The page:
Is Your Child Ready to Use the Potty?

An article from the American Academy of Pediatric's website for parents states
“As a general rule of thumb, children are developmentally ready to use the potty around the age of 3. However, remember that children develop at different rates and that not all children are ready at the age of 3.” (source)
The classic signs of potty readiness from the AAP include (see table 3 of this article):
  • Asks to use potty-chair or wear “big kid” underwear
  • Can put on/take off clothes
  • Demonstrates independence and uses the word “no”
  • Follows parent into bathroom and expresses interest in the toilet
  • Has regular and predictable bowel movements
  • Imitates parental behavior
  • Is able to follow simple instructions, sit, and walk
  • Reports soiled diapers and wants a clean diaper
  • Stays dry for two hours at a time or is dry following naps
  • Uses words, facial expressions, or movements indicating the need to urinate or defecate

Needless to say, we're not waiting for these "signs of readiness" around here. My 20-month-old, whom I consider nearly potty trained began using the potty around the age of 5 months, long before any of these "signs" were manifest. Pediatrician and author Jill Lekovic found that the AAP guidelines of "readiness" are based on a false set of assumptions and theories, many of which have been proven in the medical literature to be mistaken. (More on problems with AAP's signs of potty readiness here.)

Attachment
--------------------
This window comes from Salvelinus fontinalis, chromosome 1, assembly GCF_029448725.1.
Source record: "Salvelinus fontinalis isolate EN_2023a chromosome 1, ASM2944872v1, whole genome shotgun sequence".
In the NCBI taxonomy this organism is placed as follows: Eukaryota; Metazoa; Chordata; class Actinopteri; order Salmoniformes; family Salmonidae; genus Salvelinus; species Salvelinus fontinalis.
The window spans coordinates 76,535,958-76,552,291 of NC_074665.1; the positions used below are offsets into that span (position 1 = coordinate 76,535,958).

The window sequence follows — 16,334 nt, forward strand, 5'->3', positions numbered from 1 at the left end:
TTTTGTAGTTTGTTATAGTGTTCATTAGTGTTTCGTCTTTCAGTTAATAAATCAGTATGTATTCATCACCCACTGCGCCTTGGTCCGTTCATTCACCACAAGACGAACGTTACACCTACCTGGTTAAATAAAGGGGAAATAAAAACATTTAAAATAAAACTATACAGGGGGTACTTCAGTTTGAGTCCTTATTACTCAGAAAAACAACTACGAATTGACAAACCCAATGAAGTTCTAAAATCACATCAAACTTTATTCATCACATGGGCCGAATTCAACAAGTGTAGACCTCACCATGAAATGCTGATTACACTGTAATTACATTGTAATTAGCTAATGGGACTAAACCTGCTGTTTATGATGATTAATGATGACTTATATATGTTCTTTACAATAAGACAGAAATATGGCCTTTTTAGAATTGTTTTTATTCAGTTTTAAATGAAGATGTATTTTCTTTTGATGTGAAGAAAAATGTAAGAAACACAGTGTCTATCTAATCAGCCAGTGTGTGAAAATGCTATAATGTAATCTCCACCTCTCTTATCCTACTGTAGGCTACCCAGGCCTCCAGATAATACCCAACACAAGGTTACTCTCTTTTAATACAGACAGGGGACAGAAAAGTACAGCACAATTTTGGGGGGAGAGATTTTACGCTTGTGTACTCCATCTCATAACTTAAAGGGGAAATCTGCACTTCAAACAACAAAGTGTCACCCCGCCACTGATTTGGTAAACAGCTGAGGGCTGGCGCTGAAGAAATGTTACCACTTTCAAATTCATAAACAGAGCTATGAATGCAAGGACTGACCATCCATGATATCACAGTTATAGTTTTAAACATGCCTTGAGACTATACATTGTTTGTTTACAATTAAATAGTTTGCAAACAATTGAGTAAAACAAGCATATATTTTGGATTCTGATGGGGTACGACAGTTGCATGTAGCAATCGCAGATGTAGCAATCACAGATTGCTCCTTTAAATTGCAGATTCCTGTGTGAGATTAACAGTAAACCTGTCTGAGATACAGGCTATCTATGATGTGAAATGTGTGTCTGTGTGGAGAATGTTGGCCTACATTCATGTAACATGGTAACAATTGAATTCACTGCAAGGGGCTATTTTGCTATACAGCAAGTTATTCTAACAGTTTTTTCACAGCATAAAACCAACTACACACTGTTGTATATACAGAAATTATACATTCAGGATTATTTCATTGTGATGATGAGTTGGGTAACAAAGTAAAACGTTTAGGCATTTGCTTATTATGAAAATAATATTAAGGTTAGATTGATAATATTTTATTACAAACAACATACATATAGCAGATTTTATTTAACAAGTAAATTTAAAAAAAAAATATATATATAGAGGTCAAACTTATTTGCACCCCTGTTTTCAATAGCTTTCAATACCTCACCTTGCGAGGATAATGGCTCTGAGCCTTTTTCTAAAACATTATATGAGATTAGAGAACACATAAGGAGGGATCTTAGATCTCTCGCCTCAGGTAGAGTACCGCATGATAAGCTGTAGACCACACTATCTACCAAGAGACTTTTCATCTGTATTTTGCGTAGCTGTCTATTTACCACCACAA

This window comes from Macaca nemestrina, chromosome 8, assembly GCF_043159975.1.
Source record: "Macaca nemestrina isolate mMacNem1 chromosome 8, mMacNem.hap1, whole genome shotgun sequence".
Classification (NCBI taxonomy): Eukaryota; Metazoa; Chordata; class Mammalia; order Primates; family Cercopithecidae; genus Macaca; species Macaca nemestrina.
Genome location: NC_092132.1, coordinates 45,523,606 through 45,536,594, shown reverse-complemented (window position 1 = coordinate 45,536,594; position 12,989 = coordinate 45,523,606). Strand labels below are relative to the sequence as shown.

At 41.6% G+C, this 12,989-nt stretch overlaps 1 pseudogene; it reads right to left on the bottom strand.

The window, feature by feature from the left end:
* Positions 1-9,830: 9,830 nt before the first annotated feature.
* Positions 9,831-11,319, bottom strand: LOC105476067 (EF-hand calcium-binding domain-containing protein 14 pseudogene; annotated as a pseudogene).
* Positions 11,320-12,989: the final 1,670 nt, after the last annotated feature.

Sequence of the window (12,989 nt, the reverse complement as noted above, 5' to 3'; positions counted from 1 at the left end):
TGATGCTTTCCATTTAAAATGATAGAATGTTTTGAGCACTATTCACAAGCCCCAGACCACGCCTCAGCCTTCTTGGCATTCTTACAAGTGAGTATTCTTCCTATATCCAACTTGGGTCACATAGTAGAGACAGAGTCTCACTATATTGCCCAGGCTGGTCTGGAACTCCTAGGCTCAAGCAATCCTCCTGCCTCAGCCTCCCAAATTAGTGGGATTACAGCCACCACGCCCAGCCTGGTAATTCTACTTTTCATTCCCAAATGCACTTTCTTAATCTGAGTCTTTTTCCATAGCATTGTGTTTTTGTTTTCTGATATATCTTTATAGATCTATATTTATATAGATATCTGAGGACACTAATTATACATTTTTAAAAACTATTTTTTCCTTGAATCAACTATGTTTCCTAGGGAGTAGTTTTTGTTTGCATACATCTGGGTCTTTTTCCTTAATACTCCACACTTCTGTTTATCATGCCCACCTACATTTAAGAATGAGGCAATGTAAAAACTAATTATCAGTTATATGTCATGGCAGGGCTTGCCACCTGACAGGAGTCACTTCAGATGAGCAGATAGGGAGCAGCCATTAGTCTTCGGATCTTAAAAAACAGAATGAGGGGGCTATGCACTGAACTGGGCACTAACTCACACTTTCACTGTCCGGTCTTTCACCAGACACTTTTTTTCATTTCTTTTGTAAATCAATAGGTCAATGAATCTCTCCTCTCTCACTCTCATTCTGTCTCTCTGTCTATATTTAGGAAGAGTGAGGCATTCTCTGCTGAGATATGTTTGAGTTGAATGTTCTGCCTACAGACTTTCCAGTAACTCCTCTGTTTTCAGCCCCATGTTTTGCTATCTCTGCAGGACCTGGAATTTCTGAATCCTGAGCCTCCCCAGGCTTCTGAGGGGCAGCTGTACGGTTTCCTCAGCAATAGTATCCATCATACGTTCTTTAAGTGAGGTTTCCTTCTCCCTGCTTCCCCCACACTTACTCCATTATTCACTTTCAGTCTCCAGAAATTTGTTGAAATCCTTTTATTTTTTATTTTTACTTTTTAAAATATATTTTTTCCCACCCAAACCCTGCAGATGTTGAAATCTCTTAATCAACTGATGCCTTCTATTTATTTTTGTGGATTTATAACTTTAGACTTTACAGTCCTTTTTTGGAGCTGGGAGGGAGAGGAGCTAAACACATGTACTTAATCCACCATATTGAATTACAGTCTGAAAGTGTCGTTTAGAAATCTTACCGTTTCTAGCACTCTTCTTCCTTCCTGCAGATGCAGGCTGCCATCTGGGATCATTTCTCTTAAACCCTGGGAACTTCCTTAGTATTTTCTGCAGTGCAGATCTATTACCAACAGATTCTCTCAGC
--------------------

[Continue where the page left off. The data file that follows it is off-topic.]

So I decided I'd create my own list of indications that your child is ready to use a potty.

Eco-novice's Signs of Potty Readiness

The truth is, your child can start to use a potty at birth if you are so inclined.  So the signs above are not signs you need to wait for, just indications that now might be a great time to try putting your child on the potty. When you are willing to consider the possibility of early potty training, certain otherwise annoying occurrences (an infant boy that pees everywhere in the middle of a diaper change, a baby that poops all the time in the bath, a toddler that is so attached to you that you either have to take her to the bathroom with you or listen to her scream the entire time you are in the bathroom) can be re-framed as opportunities for early potty experiences.

I personally like to start potty training (or elimination communication, whatever you like to call it) when my child can sit reasonably comfortably on a little potty with assistance (around 4 to 6 months). That's what works for me. 

When do you like to begin potty training?

Related Posts

For links to every post I've ever written about early potty training, visit my Early Potty Training page.

1 comment:

  1. LOVE this. The AAP recommendations make me so mad. Those standards were invented by the diaper industry!

    We like to start around the time baby can sit up too, although we did get a giggle holding our newborn to poop into the bathroom sink!


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